Typography – Rough brush

Rough brushesThick brush script is always popular, but it varies. Smooth, refined, and creamy brush script is everywhere (food labels, sports teams), but rough brush is trendy at the moment: brush lettering that appears to be hand-drawn. (See my post on eccentric hand-inked script.)

Naturally, this lends itself to irregular and eccentric letterforms. Those may communicate a childlike charm as if freely painted in watercolor; or artistic, as if using a bamboo brush, or bold, as if slapped onto a wall.

In order to simulate real brushwork, a digital font must include one or more alternate letterforms for each glyph – so the viewer notices no repetition – and ligatures (connected letters which function as alternates).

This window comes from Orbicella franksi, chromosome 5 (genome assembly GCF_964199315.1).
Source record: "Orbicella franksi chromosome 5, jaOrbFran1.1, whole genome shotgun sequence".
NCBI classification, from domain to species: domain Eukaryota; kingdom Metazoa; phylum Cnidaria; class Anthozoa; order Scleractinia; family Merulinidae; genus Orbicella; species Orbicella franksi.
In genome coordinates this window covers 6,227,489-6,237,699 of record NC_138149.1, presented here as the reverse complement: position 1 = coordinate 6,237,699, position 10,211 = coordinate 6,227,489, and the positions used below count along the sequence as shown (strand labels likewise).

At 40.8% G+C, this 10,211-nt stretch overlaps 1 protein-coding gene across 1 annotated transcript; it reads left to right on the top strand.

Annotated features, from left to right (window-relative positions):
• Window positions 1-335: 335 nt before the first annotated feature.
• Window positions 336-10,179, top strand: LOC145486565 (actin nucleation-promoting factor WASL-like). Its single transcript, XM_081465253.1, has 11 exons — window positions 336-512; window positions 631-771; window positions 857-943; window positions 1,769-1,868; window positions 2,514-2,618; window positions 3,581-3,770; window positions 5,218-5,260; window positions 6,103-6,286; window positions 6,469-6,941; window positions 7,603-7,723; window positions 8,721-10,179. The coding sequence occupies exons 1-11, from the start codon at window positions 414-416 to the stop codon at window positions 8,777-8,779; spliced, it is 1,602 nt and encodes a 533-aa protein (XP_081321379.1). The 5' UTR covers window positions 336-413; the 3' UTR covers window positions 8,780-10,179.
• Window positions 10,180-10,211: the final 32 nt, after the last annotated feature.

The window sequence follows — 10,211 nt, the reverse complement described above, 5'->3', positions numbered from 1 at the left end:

That’s the difference between a professional font like “Gloss Drop” (at the top) and others available for little or no cost, which may be well-designed but don’t include alternates and ligatures.

If I were using one of those, I’d manually alter neighboring letterforms, if necessary. That would maintain the illusion of spontaneity.

 

About DinaDG

Dina Lydia is a graphic artist, photographer, videographer, and costume designer in Seattle, Washington.